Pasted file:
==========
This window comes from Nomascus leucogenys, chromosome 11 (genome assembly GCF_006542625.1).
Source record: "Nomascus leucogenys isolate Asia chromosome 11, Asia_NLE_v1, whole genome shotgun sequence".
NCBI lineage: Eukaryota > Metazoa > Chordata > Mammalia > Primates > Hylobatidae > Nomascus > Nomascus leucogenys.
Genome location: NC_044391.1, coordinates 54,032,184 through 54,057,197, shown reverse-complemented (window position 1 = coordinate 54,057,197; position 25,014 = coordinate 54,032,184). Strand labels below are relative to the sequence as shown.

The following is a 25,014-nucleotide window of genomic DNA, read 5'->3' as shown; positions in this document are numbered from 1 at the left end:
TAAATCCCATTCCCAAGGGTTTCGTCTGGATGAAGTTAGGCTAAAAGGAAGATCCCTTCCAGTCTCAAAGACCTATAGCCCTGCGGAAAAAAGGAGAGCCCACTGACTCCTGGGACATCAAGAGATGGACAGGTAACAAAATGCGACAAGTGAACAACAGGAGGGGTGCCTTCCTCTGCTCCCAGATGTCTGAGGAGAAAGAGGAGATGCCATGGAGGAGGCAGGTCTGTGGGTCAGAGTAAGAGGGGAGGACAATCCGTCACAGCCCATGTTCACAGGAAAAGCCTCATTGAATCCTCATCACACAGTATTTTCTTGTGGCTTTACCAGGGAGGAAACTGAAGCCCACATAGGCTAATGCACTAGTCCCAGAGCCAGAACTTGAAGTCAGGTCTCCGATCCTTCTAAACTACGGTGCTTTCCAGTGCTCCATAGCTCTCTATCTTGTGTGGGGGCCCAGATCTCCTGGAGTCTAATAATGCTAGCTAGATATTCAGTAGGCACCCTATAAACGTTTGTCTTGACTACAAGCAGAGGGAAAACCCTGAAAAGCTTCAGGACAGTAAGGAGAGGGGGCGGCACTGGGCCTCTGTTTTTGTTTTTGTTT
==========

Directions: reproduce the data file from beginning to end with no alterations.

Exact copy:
This window comes from Nomascus leucogenys, chromosome 11 (genome assembly GCF_006542625.1).
Source record: "Nomascus leucogenys isolate Asia chromosome 11, Asia_NLE_v1, whole genome shotgun sequence".
NCBI lineage: Eukaryota > Metazoa > Chordata > Mammalia > Primates > Hylobatidae > Nomascus > Nomascus leucogenys.
Genome location: NC_044391.1, coordinates 54,032,184 through 54,057,197, shown reverse-complemented (window position 1 = coordinate 54,057,197; position 25,014 = coordinate 54,032,184). Strand labels below are relative to the sequence as shown.

The following is a 25,014-nucleotide window of genomic DNA, read 5'->3' as shown; positions in this document are numbered from 1 at the left end:
TAAATCCCATTCCCAAGGGTTTCGTCTGGATGAAGTTAGGCTAAAAGGAAGATCCCTTCCAGTCTCAAAGACCTATAGCCCTGCGGAAAAAAGGAGAGCCCACTGACTCCTGGGACATCAAGAGATGGACAGGTAACAAAATGCGACAAGTGAACAACAGGAGGGGTGCCTTCCTCTGCTCCCAGATGTCTGAGGAGAAAGAGGAGATGCCATGGAGGAGGCAGGTCTGTGGGTCAGAGTAAGAGGGGAGGACAATCCGTCACAGCCCATGTTCACAGGAAAAGCCTCATTGAATCCTCATCACACAGTATTTTCTTGTGGCTTTACCAGGGAGGAAACTGAAGCCCACATAGGCTAATGCACTAGTCCCAGAGCCAGAACTTGAAGTCAGGTCTCCGATCCTTCTAAACTACGGTGCTTTCCAGTGCTCCATAGCTCTCTATCTTGTGTGGGGGCCCAGATCTCCTGGAGTCTAATAATGCTAGCTAGATATTCAGTAGGCACCCTATAAACGTTTGTCTTGACTACAAGCAGAGGGAAAACCCTGAAAAGCTTCAGGACAGTAAGGAGAGGGGGCGGCACTGGGCCTCTGTTTTTGTTTTTGTTT